Eastern Europe - Articles and news items
Issue 6 2015 • 17 December 2015 • Jan Šimko, Director of Transport, Dopravný podnik mesta Žiliny s.r.o. (DPMŽ)
Providing urban transport in the Slovakian town of Žilina and its surroundings is Dopravný podnik mesta Žiliny s.r.o. (DPMŽ). With its history dating back to 1949, the transport enterprise continues to grow and with future funding in the pipeline, Jan Šimko, Director of Transport, explores the importance of offering real-time information for passengers and expanding its trolleybus and bus routes…
Issue 6 2015 • 17 December 2015 • Artur Perchel, Manager, Central Eastern Europe at UITP
The urban mobility revival in Central and Eastern European (CEE) countries is hard to overlook. Fuelled by EU funds and evolving mobility patterns, the shift towards modern, low-carbon and customer-oriented collective transportation marches throughout the region. And although there is an array of challenges ahead, including dropping ridership levels or lower EU funds’ absorption rates, a number of key mobility trends should be recognised as critical for CEE’s success story. Artur Perchel, Manager, Central Eastern Europe at UITP, expands upon this point and its implications for the future of urban mobility in the region…
Industry news • 3 August 2015 • Katie Sadler, Digital Content Producer, Eurotransport
Arriva has announced further growth into the Central and Eastern Europe bus market with the acquisition of two operators in Slovakia.
Issue 6 2012 • 22 January 2013 • Radek Hončl, Project Manager, Capital Projects Department, Prague Public Transport Company (DPP)
The west end of Prague’s metro line ‘A’ is being extended in a construction project estimated to cost CZK 21.13 billion (expected total capital cost including indexing). The section known as Metro Line V.A is located in the northwest of Prague and will run from Dejvická Station via four new stations: Červený Vrch (Bořislavka), Veleslavín, Petřiny and Motol. After several appeals against the building of the section were addressed, construction began in January 2010. Operation of the new section is expected to start in late-2014.
However, the project’s capital cost had to be reduced and so the general designer was asked to submit cost-cutting measures which were mainly applied to the construction of Petřiny Station.
For the first time in Prague’s metro system, single-track tunnels have been bored using Tunnel Boring Machine (TBM) technology and benefiting from the latest tunnelling machines. Station tunnels and two-track running tunnels are being built using the New Austrian Tunnelling Method (NATM) using access tunnels to transport all material.
The project also includes construction of three bus terminals for urban lines, and zoning and construction permit applications have been submitted for a Park & Ride facility to meet the aim of terminating surface transport further from the city centre.
Issue 6 2012 • 22 January 2013 • Leons Bemhens, Chairman of the Board, RP SIA Rīgas satiksme
During the last two years, Rīgas satiksme (the Riga public transport company) has continued its programme of significant changes by successfully developing the potential of electronic payment services, expanding the fleet of low-floor trams as well as achieving the best passenger satisfaction results in the last 14 years.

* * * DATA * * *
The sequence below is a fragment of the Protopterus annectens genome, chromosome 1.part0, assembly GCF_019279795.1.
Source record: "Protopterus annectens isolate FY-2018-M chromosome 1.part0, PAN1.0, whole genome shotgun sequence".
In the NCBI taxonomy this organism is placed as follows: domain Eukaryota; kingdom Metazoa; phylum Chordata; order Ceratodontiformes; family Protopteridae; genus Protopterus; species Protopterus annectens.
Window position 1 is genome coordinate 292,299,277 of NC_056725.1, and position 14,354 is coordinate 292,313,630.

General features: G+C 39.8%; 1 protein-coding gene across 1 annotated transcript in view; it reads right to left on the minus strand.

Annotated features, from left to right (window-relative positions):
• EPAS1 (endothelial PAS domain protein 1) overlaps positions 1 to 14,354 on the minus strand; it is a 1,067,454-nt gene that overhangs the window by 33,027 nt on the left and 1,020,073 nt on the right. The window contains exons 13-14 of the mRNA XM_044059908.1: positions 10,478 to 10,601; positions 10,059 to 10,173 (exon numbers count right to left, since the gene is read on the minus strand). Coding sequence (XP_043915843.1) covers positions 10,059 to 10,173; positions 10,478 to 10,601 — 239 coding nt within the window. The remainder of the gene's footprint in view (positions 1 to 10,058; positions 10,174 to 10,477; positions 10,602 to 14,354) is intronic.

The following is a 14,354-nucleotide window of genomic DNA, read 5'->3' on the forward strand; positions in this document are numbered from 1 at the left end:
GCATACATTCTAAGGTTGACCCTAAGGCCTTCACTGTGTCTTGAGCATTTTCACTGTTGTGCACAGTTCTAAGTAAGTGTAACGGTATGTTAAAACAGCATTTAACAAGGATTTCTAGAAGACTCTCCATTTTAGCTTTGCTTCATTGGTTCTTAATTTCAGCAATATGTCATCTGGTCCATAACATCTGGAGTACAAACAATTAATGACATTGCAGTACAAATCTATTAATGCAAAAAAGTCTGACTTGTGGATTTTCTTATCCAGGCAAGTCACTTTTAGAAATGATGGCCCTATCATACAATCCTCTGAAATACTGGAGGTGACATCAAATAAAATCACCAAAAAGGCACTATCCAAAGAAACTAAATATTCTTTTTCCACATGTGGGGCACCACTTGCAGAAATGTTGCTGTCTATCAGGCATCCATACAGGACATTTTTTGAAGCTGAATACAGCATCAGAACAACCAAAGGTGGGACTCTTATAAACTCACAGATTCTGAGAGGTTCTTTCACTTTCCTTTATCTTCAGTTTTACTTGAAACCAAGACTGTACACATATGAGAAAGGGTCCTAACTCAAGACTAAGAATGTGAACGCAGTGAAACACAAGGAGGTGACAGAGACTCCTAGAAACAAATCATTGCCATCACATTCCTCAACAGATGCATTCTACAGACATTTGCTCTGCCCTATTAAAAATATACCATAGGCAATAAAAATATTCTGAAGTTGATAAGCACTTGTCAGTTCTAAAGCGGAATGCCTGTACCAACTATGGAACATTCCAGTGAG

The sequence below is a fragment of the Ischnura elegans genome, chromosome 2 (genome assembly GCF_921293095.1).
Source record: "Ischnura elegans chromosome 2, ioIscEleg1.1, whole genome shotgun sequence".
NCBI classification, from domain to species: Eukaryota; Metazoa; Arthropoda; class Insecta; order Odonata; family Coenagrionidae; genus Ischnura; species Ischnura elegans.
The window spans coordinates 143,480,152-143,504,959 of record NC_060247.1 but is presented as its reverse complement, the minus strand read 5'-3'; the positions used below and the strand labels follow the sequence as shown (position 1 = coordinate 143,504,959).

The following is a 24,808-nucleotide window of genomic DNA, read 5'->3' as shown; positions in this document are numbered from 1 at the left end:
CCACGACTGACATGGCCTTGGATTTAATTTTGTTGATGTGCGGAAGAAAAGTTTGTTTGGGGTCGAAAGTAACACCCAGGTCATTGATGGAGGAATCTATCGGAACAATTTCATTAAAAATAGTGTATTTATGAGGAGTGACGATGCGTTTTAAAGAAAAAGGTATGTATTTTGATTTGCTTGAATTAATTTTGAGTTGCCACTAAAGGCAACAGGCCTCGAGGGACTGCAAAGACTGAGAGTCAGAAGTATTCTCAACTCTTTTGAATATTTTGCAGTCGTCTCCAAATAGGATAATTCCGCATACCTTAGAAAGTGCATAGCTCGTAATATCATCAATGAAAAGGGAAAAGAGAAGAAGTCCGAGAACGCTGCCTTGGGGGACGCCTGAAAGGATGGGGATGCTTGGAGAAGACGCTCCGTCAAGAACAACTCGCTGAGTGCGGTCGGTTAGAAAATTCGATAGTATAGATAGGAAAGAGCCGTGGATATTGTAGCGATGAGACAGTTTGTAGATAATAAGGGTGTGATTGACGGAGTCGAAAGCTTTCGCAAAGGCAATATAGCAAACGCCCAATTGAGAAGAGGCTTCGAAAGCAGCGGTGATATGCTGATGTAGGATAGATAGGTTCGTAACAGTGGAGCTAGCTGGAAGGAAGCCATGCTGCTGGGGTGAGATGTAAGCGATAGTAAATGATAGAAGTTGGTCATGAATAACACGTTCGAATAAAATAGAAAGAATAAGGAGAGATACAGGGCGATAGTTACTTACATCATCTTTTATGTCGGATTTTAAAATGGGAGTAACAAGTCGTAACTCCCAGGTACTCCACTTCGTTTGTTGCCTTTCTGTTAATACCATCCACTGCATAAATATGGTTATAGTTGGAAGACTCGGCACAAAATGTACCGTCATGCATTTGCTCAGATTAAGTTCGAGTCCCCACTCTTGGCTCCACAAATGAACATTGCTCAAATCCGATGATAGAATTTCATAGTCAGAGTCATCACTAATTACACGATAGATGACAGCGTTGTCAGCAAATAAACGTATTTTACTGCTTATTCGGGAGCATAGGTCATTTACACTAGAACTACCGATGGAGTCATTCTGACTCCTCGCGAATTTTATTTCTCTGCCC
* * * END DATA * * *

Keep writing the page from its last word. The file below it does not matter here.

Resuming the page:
Riga keeps on developing electronic payments: On 1 May 2009, the Riga public transport company fully implemented a unified electronic payment system which enabled passengers to pay their fare electronically by means of e-tickets. The new payment system allows personification of customers with a much wider variety of tickets, as well as enabling payments via the internet. The implementation of the e-ticket resulted in new types of tickets, which immediately gained popularity among pass – engers (particularly those to be used for 10 or 20 trips). There is a wide range of e-tickets available to passengers: blue personalised and non-personalised plastic smartcards, yellow cardboard tickets, whose design is changed twice a year, and paper tickets sold by drivers, which are most frequently bought by nonfrequent public transport users and tourists. The latest version of the e-ticket, introduced on 21 November 2011, is valid for 50 trips. The ticket can be loaded onto blue (personalised and non-personalised) e-tickets.
Issue 6 2012 • 22 January 2013 • Dávid Vitézy, CEO and Member of the Management Board, BKK Centre for Budapest Transport
Public transport first appeared in Hungarian capital city Budapest in the early 19th century in the form of the omnibus and later the horse tramway. These were followed by modes of transport that were revolutionary for those times: Europe’s second funicular connected the Castle Hill with the Danube riverbank while the Continent’s third cogwheel railway was built in the Buda hills. The first tramway was inaugurated in 1887, and by the end of the century, electric vehicles replaced their horse-drawn predecessors. Suburban railways were also built during this period. The Continent’s first underground was built in 1896 and is now part of World Heritage. The 3.7km-long line is still in operation today. Buses and trolleybuses appeared on the streets of Budapest in the first decades of the 20th century. The development of the public transport network continued soon after World War II: the trolley network developed extensively and the chairlift was opened, which mostly serves tourists visiting the Buda hills. Preceded by a long period of planning and implementation, the second metro line was opened in the 1970s and the third, North-South line, was built between 1976 and 1990. The construction of the fourth line connecting South Buda with the city centre started in 2004 and is expected to be completed in 2014.